Using Twitter to disclose such crucial market-moving information may seem unorthodox. But the platform has been a bonafide channel for investor communication since 2013, when the Securities and Exchange Commission blessed social media as a valid disclosure method—as long as companies gave investors a heads-up they would post it there.
Tesla complied with this requirement a few months later, directing investors, in a November 2013 earnings press release, to “please follow Elon Musk’s and Tesla’s Twitter accounts” for additional information.
Since then, though, Tesla’s CEO has developed a habit that could undermine the company’s good standing with the law, according to a former SEC regulator who helped establish the agency’s social media policy: Elon Musk routinely blocks people from following him on Twitter.
“The point is to just make sure everyone knows,” says Michael Liftik, former deputy chief of staff of the SEC, who helped conduct the 2013 social media inquiry and is now a partner at the law firm Quinn Emanuel Urquhart & Sullivan. “But when you start blocking, that kind of does change the equation, because that kind of becomes a selective disclosure if you’re not letting anyone who wants to follow you, follow you. I do think that creates problems.”
Fortune identified at least three dozen people who say Musk has blocked them on Twitter, including investors, journalists, and short-seller Mark Spiegel, a hedge fund manager who has been an outspoken critic of Tesla. (I should know what it feels like: Musk blocked me from following him on Twitter sometime in mid-2016, something I first noticed shortly after I wrote an article pointing out the significant overlap in the boards of Tesla and SolarCity as the companies announced their plan to merge. Musk also blocked several of my colleagues around the same time, in apparent protest of a Fortune article by Carol Loomis suggesting Tesla had waited too long to disclose a fatal crash of one of its cars running on autopilot—which turned out to be material to Tesla’s stock price.)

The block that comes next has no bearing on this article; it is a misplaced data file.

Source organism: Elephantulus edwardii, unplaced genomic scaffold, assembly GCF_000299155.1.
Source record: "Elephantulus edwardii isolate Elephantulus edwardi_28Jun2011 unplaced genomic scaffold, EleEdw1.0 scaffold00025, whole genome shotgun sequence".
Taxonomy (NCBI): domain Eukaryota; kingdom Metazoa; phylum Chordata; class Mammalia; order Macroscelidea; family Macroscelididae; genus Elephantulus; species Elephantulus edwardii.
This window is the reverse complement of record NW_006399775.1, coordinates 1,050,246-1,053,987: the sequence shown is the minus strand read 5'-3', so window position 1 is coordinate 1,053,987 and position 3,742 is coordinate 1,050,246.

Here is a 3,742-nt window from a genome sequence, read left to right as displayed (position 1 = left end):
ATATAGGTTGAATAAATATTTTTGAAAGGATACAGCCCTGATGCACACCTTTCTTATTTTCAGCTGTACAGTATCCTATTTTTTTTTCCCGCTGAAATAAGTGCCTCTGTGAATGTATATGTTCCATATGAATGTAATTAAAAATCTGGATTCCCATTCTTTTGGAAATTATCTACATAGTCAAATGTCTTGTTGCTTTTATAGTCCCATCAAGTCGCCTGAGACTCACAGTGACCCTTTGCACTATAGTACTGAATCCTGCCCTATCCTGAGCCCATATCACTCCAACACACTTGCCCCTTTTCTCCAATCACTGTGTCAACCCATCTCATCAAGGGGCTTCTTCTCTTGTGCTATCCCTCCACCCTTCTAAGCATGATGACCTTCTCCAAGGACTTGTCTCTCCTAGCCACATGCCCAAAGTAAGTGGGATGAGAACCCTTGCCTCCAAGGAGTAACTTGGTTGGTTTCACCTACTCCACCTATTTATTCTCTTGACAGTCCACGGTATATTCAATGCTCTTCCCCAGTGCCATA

Who learns what, when?
The problem lies in whether some investors learn material information from Tesla sooner than others, allowing them to make money by buying or selling the stock before investors who were out of the loop can take action. In the case of Musk’s taking-private tweet this week, Tesla stock instantly shot up as much as 7% (before trading was temporarily halted). That hurt short-sellers, who make money by borrowing stock, selling it, then buying it back at a cheaper price (to return it to the lender). The rapid surge in Tesla’s stock price forced some short-sellers to buy shares at elevated levels—putting those who heard the news later in an even worse position.
Spiegel, for one, found out about Musk’s going-private plan when he saw “the jump in the stock and then the headlines,” the hedge fund manager tells Fortune. “He’s blocked me for years. I have to use a separate web browser and ID to follow him.”
“As in the Trump ruling, [Musk] should be forced to ‘mute’ and not ‘block,’” Spiegel adds.
The SEC is reportedly probing Tesla’s public statements to investors, including Musk’s tweet about going private, though it’s unclear if the CEO’s Twitter blocking practice is part of the review. But the issue of selectivity is a key consideration in how the SEC determines whether there has been a violation.
“One set of shareholders should not be able to get a jump on other shareholders just because the company is selectively disclosing important information,” George Canellos, then acting director of the SEC’s division of enforcement, said in the 2013 statement announcing the agency’s social media guidance. “Most social media are perfectly suitable methods for communicating with investors, but not if the access is restricted or if investors don’t know that’s where they need to turn to get the latest news.”